So here I am, a happily married textbook editor living in St. Louis with my husband Will and loving the “young couple” lifestyle. We hang out with friends, try all the new restaurants, travel whenever we want, and obsess way too much over our pseudo-child, Gatsby (a five pound toy fox terrier). All of this is great and I pretty much never want to give it up. But I have a feeling it’s going to change. And that change begins with a “B” and ends with an “aby.”
No, I am NOT pregnant (Mom – you can stop freaking out). Nor will I be within the next couple of years, at least not according to the “life plan” I have carefully crafted for myself. Will and I have always said that the magic number is 30 – we’ll wait until we’re 30 to have kids. Great! Thirty is OLD. Heck, I might not even live that long. But wait – NEWSFLASH – suddenly I’m 28! And I can feel the freedom of my childless years slipping through my fingers. A tiny person-to-be is looming in the not-so-distant future, plotting to invade our lives and my uterus.
FUTURE BABY: Hey Mom, you know how you like to go out to nice restaurants more often than you probably should? Well you better soak that up now because when I’m in the picture? Not gonna happen.
ME: Huh? Mom? Wait – are you talking to me, baldy?
FB: Also, you better start planning and saving for that trip to Europe, stat. I’m not a huge fan of history, museums, good wine, or even solid foods for that matter.
ME: Wow, way to be a party pooper.
FB: Oh, I’m an expert pooper. You’ll see.
ME: <throwing up in mouth>
Don’t get me wrong, it’s not that I don’t want to have kids. (Again, Mom, stop freaking out.) I’m keeping my fingers crossed that we are lucky enough to have that experience because I know that many people aren’t and it’s often taken for granted. But whether biological or adopted, I’m guessing that in the relatively near future there will be mini people dictating what we can and cannot do in our day-to-day lives. This scares me.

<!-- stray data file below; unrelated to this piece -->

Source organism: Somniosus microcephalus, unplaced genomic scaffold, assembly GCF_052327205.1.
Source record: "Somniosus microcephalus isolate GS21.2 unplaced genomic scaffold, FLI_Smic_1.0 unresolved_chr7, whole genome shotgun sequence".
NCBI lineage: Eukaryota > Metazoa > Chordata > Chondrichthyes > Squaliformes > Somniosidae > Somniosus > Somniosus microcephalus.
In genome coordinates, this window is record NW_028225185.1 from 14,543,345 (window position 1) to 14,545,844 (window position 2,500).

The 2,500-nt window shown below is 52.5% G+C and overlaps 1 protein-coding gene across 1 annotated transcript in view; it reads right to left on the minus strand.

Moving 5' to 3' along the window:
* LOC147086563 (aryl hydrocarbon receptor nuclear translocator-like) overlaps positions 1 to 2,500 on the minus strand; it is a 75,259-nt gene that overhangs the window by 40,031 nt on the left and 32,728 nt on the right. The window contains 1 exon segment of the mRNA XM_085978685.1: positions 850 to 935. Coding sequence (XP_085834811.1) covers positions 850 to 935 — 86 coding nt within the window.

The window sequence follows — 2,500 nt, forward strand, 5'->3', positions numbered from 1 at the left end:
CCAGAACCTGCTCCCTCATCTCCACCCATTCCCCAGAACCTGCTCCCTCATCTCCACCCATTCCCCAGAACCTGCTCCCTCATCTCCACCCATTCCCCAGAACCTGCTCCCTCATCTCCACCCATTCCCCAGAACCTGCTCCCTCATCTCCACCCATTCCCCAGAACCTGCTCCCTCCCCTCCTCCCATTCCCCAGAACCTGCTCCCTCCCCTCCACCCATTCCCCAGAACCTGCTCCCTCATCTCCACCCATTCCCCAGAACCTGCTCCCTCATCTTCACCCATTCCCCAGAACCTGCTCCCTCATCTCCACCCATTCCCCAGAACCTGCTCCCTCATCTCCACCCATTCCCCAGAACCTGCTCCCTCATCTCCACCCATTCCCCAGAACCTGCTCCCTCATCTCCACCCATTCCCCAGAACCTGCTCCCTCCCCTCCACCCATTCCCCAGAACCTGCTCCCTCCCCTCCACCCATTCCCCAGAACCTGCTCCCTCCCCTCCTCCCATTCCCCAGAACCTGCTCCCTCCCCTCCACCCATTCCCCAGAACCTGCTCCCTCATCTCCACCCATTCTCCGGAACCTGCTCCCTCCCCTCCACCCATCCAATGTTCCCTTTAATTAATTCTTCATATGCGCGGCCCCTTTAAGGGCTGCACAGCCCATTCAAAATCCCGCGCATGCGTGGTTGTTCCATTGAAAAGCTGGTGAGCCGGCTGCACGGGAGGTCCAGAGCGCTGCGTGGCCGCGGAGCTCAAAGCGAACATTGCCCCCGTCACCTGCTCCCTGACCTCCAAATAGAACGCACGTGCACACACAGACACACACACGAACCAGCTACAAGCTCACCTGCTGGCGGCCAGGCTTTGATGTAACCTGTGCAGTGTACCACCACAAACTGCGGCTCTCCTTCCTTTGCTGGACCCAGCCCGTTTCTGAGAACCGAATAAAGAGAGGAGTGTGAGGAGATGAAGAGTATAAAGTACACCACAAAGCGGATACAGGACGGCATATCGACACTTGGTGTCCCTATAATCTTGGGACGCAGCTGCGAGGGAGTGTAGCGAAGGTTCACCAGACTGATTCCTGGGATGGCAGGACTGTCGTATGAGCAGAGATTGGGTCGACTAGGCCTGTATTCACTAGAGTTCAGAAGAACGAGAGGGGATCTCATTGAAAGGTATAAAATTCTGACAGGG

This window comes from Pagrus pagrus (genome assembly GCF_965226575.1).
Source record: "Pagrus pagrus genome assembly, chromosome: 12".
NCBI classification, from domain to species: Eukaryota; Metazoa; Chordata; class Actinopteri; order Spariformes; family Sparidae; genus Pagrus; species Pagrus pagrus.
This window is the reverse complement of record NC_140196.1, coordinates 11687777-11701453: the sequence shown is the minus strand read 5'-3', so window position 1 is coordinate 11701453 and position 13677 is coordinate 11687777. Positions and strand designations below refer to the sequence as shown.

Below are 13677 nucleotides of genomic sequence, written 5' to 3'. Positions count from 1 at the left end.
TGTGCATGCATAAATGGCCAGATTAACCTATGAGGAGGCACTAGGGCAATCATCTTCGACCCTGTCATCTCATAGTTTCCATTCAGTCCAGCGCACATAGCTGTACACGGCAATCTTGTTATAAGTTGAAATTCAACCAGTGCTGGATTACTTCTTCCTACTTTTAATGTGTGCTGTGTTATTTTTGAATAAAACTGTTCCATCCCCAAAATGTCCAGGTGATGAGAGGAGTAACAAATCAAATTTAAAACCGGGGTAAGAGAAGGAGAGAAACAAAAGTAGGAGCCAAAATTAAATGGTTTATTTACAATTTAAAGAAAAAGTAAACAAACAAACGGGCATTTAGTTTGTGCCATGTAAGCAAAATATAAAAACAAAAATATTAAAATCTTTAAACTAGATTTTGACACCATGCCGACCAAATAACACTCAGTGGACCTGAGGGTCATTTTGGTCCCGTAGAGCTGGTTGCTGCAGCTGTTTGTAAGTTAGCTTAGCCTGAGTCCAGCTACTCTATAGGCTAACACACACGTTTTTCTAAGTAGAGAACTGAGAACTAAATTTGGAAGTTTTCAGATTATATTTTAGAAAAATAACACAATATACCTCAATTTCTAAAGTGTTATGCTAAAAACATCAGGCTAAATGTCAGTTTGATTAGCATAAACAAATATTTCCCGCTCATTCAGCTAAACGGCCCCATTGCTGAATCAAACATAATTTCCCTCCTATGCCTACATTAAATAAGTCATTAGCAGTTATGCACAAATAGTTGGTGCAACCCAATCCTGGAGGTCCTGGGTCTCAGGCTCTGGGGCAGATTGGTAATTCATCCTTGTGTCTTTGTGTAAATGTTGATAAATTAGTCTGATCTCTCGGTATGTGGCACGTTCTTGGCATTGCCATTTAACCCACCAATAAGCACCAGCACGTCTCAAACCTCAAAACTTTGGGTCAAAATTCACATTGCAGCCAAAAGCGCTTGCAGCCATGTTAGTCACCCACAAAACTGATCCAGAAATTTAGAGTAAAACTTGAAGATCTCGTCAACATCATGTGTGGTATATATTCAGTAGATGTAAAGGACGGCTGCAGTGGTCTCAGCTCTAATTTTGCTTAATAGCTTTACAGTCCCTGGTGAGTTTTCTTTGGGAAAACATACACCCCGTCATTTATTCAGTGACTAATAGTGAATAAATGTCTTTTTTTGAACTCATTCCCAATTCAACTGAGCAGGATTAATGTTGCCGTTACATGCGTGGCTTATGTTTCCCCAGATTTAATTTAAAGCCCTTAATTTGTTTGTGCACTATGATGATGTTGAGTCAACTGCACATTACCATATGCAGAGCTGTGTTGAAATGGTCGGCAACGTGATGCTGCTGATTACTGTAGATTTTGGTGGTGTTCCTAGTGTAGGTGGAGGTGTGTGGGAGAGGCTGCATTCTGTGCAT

I’m not what you might call a “baby person.” I’ve probably held about five babies in my entire life, and I think I can speak on behalf of myself and the babies when I say it was not good. I mean really, when someone hands you her baby, what are you supposed to do? Support the head – ok I know that, but then what? Do you just look at it? Pat it? Pet it? Bounce? Stand still? I don’t know. And then there’s the whole issue of baby talk. In the presence of a baby, it seems that pretty much everyone in the world suddenly loses the ability to pronounce the letter L, as in “Wook at this wittle cutie!” I cannot compel myself to do this. My conversations with babies go more like this:
ME: Hi! Awww, you’re cute. Yes you are!
ME: You’re heavy…
Note to friends and family members whose babies I’ve held: Don’t worry, I actually loved holding your baby. It’s the other four I’m talking about.
Another sign my maternal instincts haven’t kicked in yet? I don’t think babies are cute. Granted, they do get progressively cuter as they get older. I think most four and five year olds are adorable. I always want to take them by the shoulders, look them in the eye and say “Enjoy it kid, the awkward middle school years are not too far down the road.” But if you’re talking actual babies – most are wrinkly, fleshy, spitty Verne Troyer look-alikes.
So that’s where I stand right now. I do feel like I might be slowly warming up to humans of the ankle-biting, rug rat variety thanks to the fact that I have several friends who have babies or are pregnant. From what I’ve observed, motherhood does have some perks. However, I obviously have a ways to go. Thus begins my quest to enjoy living spontaneously and selfishly while I still can and to mentally prepare myself for what I like to refer to as Babygeddon…